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Large-scale genetic analyses in an understudied disease: haemorrhoidal disease
  1. Eleonora A M Festen,
  2. Rinse K Weersma
  1. Department of Gastroenterology and Hepatology, University of Groningen and University Medical Center, Groningen, The Netherlands
  1. Correspondence to Prof Dr Rinse K Weersma, Gastroenterology and Hepatology, University Medical Centre Groningen, Groningen, The Netherlands; r.k.weersma{at}

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Approximately 20% of the US population have ever been diagnosed with haemorrhoidal disease, and out of those individuals, one in five reports to have had surgery for his or her haemorrhoids. Outpatient and emergency department visits to gastroenterologists and surgeons for haemorrhoids outnumber those for colon cancer, inflammatory bowel disease or irritable bowel syndrome. Historically accepted notions that constipation and a low-fibre diet contribute to disease development have not been confirmed in large US and UK survey and registry data studies.1 Moreover, these studies found that generally accepted symptoms of haemorrhoids, like pruritus, pain, mucus discharge and bleeding, occur just as frequently in individuals without haemorrhoids. Haemorrhoidal disease is a classic example of a disease that has a large burden within the population, but for which scientific knowledge and research efforts are nonetheless very limited. A recent narrative review by Sandler and Peery thoroughly exposed the large gaps in our understanding of the underlying disease mechanisms and the lack of evidence-based treatment options in haemorrhoidal disease.2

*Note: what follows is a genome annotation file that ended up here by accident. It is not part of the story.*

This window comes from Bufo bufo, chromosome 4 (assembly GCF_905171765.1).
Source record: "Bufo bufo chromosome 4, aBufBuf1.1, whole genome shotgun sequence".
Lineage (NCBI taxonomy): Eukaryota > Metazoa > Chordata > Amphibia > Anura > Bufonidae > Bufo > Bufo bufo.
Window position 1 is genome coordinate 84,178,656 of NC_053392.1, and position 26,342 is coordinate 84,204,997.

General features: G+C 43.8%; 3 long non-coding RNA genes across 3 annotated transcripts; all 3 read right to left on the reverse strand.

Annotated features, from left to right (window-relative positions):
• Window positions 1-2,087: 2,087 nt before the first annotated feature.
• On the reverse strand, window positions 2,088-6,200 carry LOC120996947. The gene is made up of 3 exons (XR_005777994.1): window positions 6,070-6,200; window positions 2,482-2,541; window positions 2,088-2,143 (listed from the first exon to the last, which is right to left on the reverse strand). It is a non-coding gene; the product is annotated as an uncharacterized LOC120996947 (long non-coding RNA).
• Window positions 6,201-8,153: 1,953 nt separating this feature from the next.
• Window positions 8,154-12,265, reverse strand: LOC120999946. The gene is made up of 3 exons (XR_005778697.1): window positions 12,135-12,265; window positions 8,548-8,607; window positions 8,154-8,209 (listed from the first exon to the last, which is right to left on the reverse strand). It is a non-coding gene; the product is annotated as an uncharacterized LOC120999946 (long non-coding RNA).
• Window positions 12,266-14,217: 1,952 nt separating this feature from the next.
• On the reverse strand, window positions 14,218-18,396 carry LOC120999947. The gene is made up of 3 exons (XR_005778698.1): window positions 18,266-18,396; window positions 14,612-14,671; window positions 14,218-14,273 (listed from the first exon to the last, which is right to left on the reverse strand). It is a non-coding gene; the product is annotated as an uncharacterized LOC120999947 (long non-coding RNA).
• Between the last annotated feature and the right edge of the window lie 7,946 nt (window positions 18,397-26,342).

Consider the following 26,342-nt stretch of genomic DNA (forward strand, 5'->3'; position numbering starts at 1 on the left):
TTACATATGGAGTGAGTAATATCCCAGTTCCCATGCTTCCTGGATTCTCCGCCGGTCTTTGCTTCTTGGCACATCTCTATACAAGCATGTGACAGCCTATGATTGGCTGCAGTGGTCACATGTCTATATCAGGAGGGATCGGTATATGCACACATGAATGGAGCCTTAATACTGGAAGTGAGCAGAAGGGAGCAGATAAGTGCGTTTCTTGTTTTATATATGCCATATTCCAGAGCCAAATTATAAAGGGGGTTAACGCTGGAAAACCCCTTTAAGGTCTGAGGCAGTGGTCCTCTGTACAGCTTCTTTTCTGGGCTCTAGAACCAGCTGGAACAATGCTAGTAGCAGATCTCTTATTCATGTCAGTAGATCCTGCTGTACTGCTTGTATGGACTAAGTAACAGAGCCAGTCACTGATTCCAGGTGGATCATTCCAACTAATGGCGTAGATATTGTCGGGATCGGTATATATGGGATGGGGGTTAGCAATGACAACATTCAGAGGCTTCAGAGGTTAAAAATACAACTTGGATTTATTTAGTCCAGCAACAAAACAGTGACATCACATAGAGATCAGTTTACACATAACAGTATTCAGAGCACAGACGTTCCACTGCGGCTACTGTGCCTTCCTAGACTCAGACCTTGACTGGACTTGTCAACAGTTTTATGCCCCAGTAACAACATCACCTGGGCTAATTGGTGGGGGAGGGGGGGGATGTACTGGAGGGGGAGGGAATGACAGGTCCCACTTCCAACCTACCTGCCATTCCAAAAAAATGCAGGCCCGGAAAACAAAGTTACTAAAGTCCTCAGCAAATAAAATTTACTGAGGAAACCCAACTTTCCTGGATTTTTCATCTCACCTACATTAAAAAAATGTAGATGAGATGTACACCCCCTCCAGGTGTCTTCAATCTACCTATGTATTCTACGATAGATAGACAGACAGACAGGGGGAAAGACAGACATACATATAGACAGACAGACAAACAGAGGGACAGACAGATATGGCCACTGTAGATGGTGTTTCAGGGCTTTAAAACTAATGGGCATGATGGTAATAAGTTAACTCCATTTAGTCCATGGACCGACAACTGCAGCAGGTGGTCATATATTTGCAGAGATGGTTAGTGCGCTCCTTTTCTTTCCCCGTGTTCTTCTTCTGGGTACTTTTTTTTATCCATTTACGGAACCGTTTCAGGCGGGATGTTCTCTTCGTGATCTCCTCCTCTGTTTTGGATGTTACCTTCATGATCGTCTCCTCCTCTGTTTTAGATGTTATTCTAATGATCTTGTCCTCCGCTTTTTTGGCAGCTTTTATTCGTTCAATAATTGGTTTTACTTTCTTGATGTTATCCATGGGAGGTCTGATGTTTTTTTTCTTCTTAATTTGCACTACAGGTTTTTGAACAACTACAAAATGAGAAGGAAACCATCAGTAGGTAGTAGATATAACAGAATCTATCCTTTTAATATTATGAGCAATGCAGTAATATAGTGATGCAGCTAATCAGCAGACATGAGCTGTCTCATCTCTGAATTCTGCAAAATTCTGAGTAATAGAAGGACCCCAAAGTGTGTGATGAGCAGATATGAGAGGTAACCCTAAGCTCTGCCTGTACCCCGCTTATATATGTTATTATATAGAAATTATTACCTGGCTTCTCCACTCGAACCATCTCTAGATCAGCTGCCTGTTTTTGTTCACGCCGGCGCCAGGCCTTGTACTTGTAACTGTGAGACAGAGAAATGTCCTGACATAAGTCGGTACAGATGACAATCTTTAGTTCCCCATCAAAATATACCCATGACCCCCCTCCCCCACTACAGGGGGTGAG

In Gut, Zheng et al focused on the mechanisms underlying haemorrhoidal disease and set out to study the genetic components in its development.3 The study is noteworthy and laudable for two reasons. First of all, it represents a state-of-the-art genome-wide association study (GWAS) making use of available data from (population based) biobanks resulting in a massive study involving just under a million participants. Second, the authors take the results of the initial GWAS and perform a series of downstream analyses, which give thorough insights into the genetics of haemorrhoids, and provide functional data that pinpoint the underlying disease mechanisms being smooth muscle, epithelial and connective tissue dysfunction.